“Mind, Medicine, and the Christian Science Controversy in Canada, 1888–1910”
Jasen, Patricia. “Mind, Medicine, and the Christian Science Controversy in Canada, 1888–1910.” Journal of Canadian Studies/Revue d’Attitudes Canadiennes 32 (Winter 1998): 5–22.
Jasen claims Christian Science provoked “controversy of wide significance in Canada” on subjects like the mind/body connection, faith and healing, and “the hegemony of the medical profession” (1). She begins with the historical and intellectual context of Christian Science, summarizing approaches to mind/matter/bodies and healing (mechanical vs. forces/agents/fluids/mind/Mind). She describes where and how Christian Science took hold in Canada and considers why Canadians were interested, such as “dissatisfaction with conventional therapeutics” (2) and “Christian orthodoxy” (4), the “rise in the feminist movement” (2), evangelical expectation of divine healing (4), and other “unconventional movements” (4). Ultimately, Jasen considers Christian Science to be part of “a long-standing alternative tradition well-entrenched along the fringes of Western medicine” (11). In documenting “The Critical Response” (7), Jasen quotes leading Canadian theologians defending orthodoxy and criticizing Mary Baker Eddy as an “undisciplined … vain woman” (8). She notes resistance by Canadian physicians, especially regarding Christian Science approaches to “hygiene, contagious disease, quarantine, vaccination, and the treatment of children” (9). However, because Christian Science effected cures of “marvellous character” it was hard to dismiss (9). Jasen concludes that Christian Science raised debate because it challenged the authority of “both physicians and clerics” and made them “consider issues that seldom intruded upon their separate spheres” (11).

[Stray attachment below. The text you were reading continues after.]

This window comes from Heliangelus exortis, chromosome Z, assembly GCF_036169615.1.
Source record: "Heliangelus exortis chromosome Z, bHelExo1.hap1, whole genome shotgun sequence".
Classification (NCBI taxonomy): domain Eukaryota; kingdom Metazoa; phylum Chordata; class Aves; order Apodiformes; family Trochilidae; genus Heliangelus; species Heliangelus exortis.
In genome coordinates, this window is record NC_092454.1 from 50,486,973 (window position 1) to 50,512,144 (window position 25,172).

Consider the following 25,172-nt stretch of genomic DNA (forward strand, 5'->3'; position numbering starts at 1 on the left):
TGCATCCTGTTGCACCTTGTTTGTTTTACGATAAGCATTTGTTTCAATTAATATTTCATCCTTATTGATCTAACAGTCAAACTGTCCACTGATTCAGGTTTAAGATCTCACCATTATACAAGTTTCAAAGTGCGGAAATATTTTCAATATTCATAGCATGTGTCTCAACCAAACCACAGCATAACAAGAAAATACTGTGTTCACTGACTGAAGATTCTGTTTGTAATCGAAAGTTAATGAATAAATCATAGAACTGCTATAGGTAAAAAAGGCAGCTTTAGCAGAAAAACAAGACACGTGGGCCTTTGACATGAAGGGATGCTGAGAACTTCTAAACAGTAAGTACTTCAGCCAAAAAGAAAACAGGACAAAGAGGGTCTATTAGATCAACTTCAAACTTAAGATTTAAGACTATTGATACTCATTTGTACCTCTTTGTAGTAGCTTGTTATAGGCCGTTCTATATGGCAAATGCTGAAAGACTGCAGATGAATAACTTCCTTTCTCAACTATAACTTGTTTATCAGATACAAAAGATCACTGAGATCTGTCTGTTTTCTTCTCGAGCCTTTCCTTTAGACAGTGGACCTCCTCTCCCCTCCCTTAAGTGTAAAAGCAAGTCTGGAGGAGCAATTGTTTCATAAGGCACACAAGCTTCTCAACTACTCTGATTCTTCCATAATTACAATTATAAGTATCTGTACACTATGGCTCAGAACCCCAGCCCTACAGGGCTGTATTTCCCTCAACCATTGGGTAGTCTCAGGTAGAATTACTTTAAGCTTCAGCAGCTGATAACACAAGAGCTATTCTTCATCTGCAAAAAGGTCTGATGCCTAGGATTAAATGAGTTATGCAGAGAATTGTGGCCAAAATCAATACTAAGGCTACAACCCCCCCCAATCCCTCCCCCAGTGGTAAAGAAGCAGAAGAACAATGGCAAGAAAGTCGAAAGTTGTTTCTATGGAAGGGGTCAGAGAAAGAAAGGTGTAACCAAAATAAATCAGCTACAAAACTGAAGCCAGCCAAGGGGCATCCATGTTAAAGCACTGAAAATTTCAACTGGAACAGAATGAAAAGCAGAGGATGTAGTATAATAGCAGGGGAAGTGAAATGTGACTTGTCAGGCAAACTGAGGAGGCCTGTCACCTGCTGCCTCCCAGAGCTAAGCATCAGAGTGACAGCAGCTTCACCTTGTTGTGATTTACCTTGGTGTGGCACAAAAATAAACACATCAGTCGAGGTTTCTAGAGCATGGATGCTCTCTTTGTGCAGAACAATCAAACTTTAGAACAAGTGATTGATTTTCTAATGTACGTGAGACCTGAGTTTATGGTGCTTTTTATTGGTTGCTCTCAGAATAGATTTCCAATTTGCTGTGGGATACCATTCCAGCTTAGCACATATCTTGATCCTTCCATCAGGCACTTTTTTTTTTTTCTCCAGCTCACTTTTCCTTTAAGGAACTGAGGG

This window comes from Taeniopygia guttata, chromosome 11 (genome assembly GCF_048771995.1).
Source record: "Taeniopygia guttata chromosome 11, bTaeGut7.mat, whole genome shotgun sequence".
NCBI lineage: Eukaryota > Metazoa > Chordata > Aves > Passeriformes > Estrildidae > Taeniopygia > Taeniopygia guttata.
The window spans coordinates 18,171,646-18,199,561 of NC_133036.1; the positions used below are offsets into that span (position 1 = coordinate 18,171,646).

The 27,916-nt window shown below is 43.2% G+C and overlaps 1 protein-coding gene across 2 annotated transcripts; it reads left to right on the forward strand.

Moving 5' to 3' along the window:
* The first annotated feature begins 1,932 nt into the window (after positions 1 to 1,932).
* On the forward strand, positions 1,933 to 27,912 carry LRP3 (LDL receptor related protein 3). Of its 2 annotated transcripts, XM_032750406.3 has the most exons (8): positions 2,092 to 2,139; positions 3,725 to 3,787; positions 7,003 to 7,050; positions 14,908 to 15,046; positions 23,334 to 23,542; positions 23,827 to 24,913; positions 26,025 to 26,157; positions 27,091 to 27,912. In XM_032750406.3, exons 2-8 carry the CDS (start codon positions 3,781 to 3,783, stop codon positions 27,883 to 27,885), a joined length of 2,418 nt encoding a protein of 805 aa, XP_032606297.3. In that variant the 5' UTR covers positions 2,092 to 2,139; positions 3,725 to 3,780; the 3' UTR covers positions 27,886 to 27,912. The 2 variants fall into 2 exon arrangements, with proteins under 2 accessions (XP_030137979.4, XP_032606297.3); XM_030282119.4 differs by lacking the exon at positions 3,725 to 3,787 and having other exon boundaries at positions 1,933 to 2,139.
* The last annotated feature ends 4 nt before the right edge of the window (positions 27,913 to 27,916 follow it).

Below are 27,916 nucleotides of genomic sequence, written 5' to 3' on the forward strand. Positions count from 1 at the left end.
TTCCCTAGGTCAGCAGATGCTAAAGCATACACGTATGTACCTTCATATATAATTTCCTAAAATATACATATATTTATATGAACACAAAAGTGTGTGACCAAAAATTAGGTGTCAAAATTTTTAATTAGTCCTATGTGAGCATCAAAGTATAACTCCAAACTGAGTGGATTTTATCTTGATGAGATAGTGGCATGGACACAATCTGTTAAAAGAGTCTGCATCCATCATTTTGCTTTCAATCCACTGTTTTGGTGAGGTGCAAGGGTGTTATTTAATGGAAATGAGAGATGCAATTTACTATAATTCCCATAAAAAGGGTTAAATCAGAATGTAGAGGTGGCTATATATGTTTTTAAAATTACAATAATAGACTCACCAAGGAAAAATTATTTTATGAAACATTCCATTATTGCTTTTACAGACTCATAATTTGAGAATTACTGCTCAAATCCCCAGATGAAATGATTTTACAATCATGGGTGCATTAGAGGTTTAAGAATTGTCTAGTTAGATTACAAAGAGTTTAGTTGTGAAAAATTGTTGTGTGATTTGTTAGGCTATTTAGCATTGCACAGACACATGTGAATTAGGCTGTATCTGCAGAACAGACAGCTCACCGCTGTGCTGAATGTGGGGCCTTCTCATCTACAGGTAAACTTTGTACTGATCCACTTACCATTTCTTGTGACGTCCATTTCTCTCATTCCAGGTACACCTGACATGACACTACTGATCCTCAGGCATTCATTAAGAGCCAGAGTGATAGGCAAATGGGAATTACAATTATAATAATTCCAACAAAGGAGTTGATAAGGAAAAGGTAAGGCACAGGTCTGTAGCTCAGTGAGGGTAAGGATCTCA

Print ISSN: 0021-9495
Note: The page numbers noted above correspond to the pages in the online PDF version, not the actual Journal page numbers.
See also annotation:
“Mary Baker Eddy and the Nineteenth-Century ‘Public’ Woman: A Feminist Reappraisal” by Jean McDonald